Posted October 04, 2012

Replacement refs told no whistles on hail mary, one admits wrong call on Golden Tate touchdown


The replacement refs are opening up about their experience in the NFL. (Mike Ehrmann/Getty Images)

NFL replacement refs Wayne Elliot and Jim Core opened up to Inside the NFL about life over the past few months, offering anecdotes about their conversations on the field with players to more serious talks about being trained not to call interceptions or pass interferences in hail mary situations.

Elliot, a real estate agent from Texas who has officiated high school, college and indoor football leagues, was the head referee for the now-controversial Seattle Seahawks-Green Bay Packers game. He made the announcement that the play stands after the Seahawks’ Golden Tate caught the game-winning touchdown on a 24-yard pass from Russell Wilson, giving the team a last second win over the Packers in Week 3.

He and Core explained that they were taught by the officials who trained the replacement refs that there’s a philosophy for every rule in the NFL. The philosophy regarding hail mary situations, they were told, is to not call an interception or pass interference. Instead, they were told to just let the play unfold because there’s too many hands in the situation.

Elliot said that his cell phone wouldn’t stop ringing for the 72 hours following his controversial ruling on the field, getting calls from hundreds of people reacting to the game-changing decision. Some of those callers, he said, told him to commit suicide. He said that “1 out of 100″ thanked him for letting the play stand as a touchdown. After the game, Elliot described the refs’ locker room as a “losing locker room.” He admitted that after looking at the play several times, he would’ve ruled it an interception by the Packers, which would’ve ended the game as a loss for the Seahawks.

Core, a geography teacher at a middle school in Iowa, said he had received an e-mail in the spring, with about a week left of school, asking him if he wanted to apply to become an NFL replacement ref. He went ahead with the application because he said he had “tried to get up the ladder for a number of years and for whatever reason it wasn’t happening.”

Core, who last officiated the San Diego Chargers-Atlanta Falcons game, said that one of the Chargers approached him as the final seconds ticked off the game clock. The player, who Core did not identify, reportedly told him that in rating his performance as a replacement ref on a scale of 1 to 10, he was a “negative 10.” The Falcons won the game 27-3.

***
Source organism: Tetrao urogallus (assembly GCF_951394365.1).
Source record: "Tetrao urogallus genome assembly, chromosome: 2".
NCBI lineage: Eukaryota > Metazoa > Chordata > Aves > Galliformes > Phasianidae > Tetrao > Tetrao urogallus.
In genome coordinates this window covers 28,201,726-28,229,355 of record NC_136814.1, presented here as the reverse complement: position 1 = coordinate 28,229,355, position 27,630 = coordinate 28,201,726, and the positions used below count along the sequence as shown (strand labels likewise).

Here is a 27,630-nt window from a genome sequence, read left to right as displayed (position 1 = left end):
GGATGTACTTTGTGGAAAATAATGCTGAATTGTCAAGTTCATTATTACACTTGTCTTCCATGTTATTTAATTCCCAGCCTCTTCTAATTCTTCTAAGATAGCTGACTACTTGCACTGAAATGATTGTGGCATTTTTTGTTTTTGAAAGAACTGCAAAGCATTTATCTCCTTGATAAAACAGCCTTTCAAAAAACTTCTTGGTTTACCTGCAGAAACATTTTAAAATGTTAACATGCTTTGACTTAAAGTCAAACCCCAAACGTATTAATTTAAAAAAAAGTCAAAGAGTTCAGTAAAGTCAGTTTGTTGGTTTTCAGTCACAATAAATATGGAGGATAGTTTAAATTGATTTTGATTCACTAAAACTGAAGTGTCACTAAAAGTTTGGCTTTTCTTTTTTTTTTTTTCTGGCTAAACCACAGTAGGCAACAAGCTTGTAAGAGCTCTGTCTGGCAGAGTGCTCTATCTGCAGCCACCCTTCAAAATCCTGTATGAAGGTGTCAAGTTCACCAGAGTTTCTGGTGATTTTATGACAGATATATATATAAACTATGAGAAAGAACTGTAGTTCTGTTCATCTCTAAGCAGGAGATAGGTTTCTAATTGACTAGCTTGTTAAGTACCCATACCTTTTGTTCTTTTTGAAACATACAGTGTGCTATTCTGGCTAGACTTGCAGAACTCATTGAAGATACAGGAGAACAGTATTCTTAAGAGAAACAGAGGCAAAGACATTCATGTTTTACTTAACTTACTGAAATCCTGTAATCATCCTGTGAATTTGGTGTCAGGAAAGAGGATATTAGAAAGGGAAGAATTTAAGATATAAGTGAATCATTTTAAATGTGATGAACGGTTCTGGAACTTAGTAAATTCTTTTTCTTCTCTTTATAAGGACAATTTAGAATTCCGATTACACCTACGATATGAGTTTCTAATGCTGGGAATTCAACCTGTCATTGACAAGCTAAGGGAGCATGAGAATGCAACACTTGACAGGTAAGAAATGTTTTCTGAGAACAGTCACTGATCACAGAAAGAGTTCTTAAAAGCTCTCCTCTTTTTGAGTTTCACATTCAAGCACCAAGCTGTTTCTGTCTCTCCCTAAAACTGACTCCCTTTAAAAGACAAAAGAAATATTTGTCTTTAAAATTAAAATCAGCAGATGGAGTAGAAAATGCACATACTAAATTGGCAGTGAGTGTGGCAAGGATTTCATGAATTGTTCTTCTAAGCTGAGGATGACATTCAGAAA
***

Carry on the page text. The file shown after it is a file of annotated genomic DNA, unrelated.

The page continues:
Core also said that during a Bears game that he worked, Bears quarterback Jay Cutler reportedly called him an expletive to his face because he didn’t reset the game clock. Core said Cutler later came up to him during a time out and told him that he called him that name because it was the only way he could get his attention, and then he offered Core some of his water. Core also said that the hardest coach to deal with during his short-lived time in the NFL was Tampa Bay Buccaneers coach Greg Schiano. He said Schiano, who is in his first stint as an NFL head coach after more than two decades with college teams , is on “a different level” than other NFL coaches.

Footage of the interview with Elliot and Core can be seen here.


This is the replacement refs finding a weak excuse when obvious common sense should be occuring.


When they say "dont call pass interference on Hail Mary plays" it means "dont call pass interference for simple contact since everybody will be jumping for the ball anyway and there will be a lot of mid-air collisions." It doesn't mean "don't call pass interference when a player shoves another player clear out of the way before the ball even arrives".


You  would change your story, too, if people were calling and threatening your life.  The NFL has never called PI on hail mary plays.  The Packers knocked  the Seahawk receiver Charlie Martin to the ground, also.  Jennings came over the back of Tate and Martin to get hands on the ball.  It was reviewe by the booth and the league office.  Tie goes to the offense.  Game over!  Get over it!!


I do believe him. Most analysts agree that pass interference is rarely called on Hail Marys because there's too many people going for the ball. What the replacement refs didn't get is that when it's blatant the way Tate's interference was, you're still supposed to call it. And interference or not, that was still an interception.


If you think the NFL instructed the replacement refs not to call pass interference on "Hail Mary" passes you are the most gullible fool in the world.  The reality is that the "catch" by Golden "the Doughnut Thief" Tate was immediately preceded by blatant offensive pass interference by Tate.  The replacement refs then must not have figured that the play could be reviewed (literally) millions and millions of times on the internet.  

How about this"  The replacement refs missed a penalty which altered the outcome of a game.  The replacement refs were exposed for their incompetence and are now making idiotic and unbelievable claims.

You decide:  

1.  The NFL told replacement refs not to call pass interference on "Hail Mary" passes,


2.  The replacement refs missed a very obvious offensive pass interference call and their incompetence altered an outcome of a game.

I think #2 is more probable, but make your own judgement.

If you think that Golden "the doughnut thief" Tate did not commit offensive pass interference on the play, you should really consider coming back to reality.  

A more obvious offensive pass interference call I cannot recall.  Tate forcibly pushed #37 of the Packers in the back with both hands while the ball was in the air, just prior to contact.  Clear as day.  

(But remember, replacement refs do not call pass interference on "Hail Mary" passes).  You cannot be serious.

John Mayo 


LOL, I was going to say the exact same thing!